Tag Archives: Galaxies

Science: Galaxies Without Dark Matter, High Helium Levels, Solar Energy Jump

Dark matter makes up most of the matter in the Universe, and is thought to be needed for galaxies to form. But four years ago, astronomers made a perplexing, and controversial discovery: two galaxies seemingly devoid of dark matter. 

This week the team suggests that a cosmic collision may explain how these, and a string of other dark-matter-free galaxies, could have formed.

Research article: van Dokkum et al

News and Views: Giant collision created galaxies devoid of dark matter

08:39 Research Highlights

How fossil fuel burning has caused levels of helium to rise, and a high-efficiency, hybrid solar-energy system.

Research Highlight: Helium levels in the atmosphere are ballooning

Research Highlight: Flower power: ‘Sunflower’ system churns out useful energy

10:49 Researchers experiences of the war in Ukraine

We hear the stories of scientists whose lives have been affected by Russia’s invasion of Ukraine, including researchers who have become refugees, soldiers and activists in the face of a horrifying conflict.

Nature Feature: How three Ukrainian scientists are surviving Russia’s brutal war

20:46 Imaging the black hole at the centre of the Milky Way

Last week, a team of researchers released an image of Sagittarius A*, the supermassive blackhole at the centre of our galaxy. We hear how they took the image and what it is revealing about these enormous objects.

Nature News: Black hole at the centre of our Galaxy imaged for the first time

Astronomy: Hubble Space Telescope At 32 Years

The Hubble Space Telescope celebrated its 32nd year in orbit by premiering a stunning new Hubble image of a collection of five galaxies, known as Hickson Compact Group 40. Even after all these years, Hubble continues to uncover the mysteries of the universe. These are a few science achievements from Hubble’s latest year in orbit.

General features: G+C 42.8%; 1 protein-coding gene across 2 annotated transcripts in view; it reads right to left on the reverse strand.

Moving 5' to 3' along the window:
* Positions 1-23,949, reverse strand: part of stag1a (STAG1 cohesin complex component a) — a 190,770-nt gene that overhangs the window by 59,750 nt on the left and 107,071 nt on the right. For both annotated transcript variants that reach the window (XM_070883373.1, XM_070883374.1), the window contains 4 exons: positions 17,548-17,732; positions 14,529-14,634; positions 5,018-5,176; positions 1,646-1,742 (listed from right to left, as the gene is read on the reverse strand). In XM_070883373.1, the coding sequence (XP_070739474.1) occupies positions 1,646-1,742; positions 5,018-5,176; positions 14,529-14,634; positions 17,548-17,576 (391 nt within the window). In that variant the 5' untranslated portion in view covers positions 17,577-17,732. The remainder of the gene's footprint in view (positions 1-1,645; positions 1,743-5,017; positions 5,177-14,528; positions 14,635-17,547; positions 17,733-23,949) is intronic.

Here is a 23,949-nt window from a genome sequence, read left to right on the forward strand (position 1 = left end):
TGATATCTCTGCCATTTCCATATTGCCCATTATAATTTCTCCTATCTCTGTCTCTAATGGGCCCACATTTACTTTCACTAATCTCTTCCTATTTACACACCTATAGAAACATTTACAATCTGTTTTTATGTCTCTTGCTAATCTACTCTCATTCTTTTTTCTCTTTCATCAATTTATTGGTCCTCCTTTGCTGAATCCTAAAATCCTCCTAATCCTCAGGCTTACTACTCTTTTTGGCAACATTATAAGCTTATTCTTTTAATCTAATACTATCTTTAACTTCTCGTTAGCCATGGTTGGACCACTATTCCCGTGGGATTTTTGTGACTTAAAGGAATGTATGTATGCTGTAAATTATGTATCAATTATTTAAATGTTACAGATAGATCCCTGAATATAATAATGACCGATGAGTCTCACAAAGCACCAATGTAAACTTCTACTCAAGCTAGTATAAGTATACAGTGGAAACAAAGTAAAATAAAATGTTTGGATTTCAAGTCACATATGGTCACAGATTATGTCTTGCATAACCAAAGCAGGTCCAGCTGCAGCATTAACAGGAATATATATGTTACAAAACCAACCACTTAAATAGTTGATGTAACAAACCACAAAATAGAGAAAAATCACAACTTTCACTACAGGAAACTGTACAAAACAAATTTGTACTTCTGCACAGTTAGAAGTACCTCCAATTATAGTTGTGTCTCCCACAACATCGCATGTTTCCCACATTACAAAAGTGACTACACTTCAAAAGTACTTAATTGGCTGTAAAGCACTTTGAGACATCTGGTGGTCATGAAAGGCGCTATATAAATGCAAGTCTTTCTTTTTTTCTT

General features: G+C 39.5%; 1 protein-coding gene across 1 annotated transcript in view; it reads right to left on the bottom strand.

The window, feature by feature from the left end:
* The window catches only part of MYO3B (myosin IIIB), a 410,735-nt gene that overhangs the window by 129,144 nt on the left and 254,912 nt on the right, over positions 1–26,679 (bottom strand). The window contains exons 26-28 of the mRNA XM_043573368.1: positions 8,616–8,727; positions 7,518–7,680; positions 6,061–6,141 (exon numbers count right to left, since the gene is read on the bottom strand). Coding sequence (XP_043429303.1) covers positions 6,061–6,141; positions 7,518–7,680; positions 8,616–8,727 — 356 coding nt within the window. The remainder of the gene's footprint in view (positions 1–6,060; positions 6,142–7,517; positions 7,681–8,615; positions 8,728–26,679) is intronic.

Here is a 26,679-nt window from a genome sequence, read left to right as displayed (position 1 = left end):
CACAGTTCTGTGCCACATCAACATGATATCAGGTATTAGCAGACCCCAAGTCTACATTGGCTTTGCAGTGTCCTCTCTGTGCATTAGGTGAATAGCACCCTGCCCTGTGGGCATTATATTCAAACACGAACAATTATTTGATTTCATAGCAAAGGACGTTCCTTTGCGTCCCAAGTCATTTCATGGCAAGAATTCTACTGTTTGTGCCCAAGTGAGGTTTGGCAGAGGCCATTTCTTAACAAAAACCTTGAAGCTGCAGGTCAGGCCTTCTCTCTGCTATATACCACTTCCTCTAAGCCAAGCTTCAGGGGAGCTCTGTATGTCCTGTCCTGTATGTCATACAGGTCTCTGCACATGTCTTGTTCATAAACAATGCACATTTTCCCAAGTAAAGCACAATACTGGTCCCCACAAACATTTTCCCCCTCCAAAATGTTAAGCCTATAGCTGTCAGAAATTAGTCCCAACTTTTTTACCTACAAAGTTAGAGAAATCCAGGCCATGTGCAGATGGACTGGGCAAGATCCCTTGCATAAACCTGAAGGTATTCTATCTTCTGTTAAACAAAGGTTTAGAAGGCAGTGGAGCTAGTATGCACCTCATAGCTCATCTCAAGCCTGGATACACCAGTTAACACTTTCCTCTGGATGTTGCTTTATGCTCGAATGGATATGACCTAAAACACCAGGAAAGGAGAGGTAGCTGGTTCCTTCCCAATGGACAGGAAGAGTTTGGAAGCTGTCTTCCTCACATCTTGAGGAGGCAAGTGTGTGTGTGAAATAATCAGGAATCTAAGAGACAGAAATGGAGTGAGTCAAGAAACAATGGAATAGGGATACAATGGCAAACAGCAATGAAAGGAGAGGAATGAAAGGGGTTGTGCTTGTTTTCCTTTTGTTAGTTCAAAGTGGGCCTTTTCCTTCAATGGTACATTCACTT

Science: Longer Lives And Slower Mutations, The Largest Galaxy Structure

For biologists, a long-standing question has been why some animals live longer than others. This week a team have attempted to answer this, by measuring the rates that different animal species accumulate mutations. They show that longer-lived animals acquire mutations at a slower rate, which helps to explain why cancer risk does not scale with lifespan.

07:56 Research Highlights

A clinical trial suggests a change to the treatment of a pregnancy ailment, and astronomers identify the largest known structure produced by a single galaxy.

Research Highlight: Ambitious trial inspires a rethink on a common ailment of pregnancy

Research Highlight: Even among ‘giant’ galaxies this one is record-setting

10:43 The war in Ukraine’s effects on global energy

Many European countries are dependent on Russian fossil fuels for energy production. Following Russia’s unprovoked invasion of Ukraine, these countries are looking to wean themselves off these fuels, which could have short- and long-term impacts on emissions and food production.

Feature: What the war in Ukraine means for energy, climate and food

Editorial: The EU can simultaneously end dependence on Russia and meet climate goals